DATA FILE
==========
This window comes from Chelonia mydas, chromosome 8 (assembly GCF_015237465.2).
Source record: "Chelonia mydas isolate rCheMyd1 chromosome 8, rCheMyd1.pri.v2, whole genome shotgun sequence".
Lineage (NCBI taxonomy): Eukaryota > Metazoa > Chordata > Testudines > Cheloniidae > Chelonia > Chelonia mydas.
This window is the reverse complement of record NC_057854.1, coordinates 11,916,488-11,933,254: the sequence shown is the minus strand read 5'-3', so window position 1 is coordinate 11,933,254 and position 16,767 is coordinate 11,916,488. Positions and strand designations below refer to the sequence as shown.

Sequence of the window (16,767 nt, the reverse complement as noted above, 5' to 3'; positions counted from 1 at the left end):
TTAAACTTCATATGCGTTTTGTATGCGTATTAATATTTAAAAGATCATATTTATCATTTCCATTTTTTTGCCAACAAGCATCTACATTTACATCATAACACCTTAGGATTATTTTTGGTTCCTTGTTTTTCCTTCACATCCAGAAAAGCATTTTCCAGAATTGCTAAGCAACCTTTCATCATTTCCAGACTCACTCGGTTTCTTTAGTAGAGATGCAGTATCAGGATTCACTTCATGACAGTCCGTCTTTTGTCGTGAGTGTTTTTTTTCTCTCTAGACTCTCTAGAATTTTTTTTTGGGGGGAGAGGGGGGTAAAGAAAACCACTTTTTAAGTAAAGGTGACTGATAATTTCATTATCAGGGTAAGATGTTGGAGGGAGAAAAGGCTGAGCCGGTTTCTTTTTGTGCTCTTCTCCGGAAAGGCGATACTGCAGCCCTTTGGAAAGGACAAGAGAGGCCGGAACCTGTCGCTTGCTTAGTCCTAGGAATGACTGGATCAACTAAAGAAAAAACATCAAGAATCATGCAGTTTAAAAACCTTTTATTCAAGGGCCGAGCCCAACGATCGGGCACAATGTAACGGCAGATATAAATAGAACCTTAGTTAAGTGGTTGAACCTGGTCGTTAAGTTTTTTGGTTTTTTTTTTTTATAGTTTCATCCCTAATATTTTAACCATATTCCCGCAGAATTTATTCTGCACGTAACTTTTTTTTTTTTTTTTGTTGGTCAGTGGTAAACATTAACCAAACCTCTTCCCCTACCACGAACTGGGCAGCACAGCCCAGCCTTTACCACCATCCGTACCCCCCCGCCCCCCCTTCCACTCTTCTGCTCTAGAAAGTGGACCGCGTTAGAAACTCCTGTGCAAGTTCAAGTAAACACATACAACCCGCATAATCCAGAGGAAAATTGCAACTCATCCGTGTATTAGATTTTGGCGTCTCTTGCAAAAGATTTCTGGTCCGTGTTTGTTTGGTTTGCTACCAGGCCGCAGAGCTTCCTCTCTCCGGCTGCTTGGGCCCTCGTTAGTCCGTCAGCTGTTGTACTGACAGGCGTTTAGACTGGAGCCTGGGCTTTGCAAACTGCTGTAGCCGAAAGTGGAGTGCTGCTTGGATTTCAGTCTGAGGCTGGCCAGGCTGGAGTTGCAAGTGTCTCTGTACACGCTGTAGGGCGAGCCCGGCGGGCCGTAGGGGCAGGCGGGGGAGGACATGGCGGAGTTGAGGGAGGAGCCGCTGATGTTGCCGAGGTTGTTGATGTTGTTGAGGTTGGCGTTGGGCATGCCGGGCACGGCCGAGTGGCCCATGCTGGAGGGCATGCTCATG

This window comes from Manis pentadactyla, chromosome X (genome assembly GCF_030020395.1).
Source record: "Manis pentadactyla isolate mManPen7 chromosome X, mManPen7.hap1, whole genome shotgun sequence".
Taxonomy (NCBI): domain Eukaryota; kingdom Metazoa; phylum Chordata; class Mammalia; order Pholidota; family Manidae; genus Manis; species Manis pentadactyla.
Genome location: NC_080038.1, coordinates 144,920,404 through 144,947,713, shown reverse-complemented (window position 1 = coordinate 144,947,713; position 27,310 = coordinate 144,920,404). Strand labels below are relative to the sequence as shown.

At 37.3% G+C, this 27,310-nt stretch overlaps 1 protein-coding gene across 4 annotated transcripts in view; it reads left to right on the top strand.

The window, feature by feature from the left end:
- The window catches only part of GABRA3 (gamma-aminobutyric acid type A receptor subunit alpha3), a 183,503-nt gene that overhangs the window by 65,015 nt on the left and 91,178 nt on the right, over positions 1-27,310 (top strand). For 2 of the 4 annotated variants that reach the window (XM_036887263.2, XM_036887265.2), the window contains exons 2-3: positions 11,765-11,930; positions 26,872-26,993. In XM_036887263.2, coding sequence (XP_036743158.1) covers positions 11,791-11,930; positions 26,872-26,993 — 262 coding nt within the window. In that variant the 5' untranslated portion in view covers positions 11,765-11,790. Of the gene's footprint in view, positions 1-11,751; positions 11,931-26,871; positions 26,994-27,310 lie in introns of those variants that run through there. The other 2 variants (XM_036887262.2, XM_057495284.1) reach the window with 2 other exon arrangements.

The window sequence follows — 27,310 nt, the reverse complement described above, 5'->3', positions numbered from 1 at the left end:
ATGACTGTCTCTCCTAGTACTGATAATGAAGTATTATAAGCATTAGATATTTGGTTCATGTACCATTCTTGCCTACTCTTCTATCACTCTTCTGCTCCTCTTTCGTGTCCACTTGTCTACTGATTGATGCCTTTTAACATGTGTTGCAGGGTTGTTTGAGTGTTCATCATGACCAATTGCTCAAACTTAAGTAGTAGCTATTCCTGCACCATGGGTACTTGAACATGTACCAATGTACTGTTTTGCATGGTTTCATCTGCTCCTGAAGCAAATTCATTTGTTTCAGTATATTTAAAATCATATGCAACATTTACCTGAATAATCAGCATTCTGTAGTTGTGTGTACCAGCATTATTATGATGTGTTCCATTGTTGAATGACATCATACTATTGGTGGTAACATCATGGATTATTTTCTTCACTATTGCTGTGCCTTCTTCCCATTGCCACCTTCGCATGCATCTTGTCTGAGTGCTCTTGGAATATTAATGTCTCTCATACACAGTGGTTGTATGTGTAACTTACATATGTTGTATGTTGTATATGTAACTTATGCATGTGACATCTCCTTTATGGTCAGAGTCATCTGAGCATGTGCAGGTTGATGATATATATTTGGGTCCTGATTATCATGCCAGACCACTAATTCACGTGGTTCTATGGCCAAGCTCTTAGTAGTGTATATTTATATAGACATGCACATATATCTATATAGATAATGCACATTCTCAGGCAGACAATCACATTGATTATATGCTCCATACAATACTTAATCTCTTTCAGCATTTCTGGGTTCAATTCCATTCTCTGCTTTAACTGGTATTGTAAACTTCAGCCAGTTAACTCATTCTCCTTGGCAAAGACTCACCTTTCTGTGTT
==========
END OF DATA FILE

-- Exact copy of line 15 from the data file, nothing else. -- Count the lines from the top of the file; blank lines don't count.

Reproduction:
ATGACTGTCTCTCCTAGTACTGATAATGAAGTATTATAAGCATTAGATATTTGGTTCATGTACCATTCTTGCCTACTCTTCTATCACTCTTCTGCTCCTCTTTCGTGTCCACTTGTCTACTGATTGATGCCTTTTAACATGTGTTGCAGGGTTGTTTGAGTGTTCATCATGACCAATTGCTCAAACTTAAGTAGTAGCTATTCCTGCACCATGGGTACTTGAACATGTACCAATGTACTGTTTTGCATGGTTTCATCTGCTCCTGAAGCAAATTCATTTGTTTCAGTATATTTAAAATCATATGCAACATTTACCTGAATAATCAGCATTCTGTAGTTGTGTGTACCAGCATTATTATGATGTGTTCCATTGTTGAATGACATCATACTATTGGTGGTAACATCATGGATTATTTTCTTCACTATTGCTGTGCCTTCTTCCCATTGCCACCTTCGCATGCATCTTGTCTGAGTGCTCTTGGAATATTAATGTCTCTCATACACAGTGGTTGTATGTGTAACTTACATATGTTGTATGTTGTATATGTAACTTATGCATGTGACATCTCCTTTATGGTCAGAGTCATCTGAGCATGTGCAGGTTGATGATATATATTTGGGTCCTGATTATCATGCCAGACCACTAATTCACGTGGTTCTATGGCCAAGCTCTTAGTAGTGTATATTTATATAGACATGCACATATATCTATATAGATAATGCACATTCTCAGGCAGACAATCACATTGATTATATGCTCCATACAATACTTAATCTCTTTCAGCATTTCTGGGTTCAATTCCATTCTCTGCTTTAACTGGTATTGTAAACTTCAGCCAGTTAACTCATTCTCCTTGGCAAAGACTCACCTTTCTGTGTT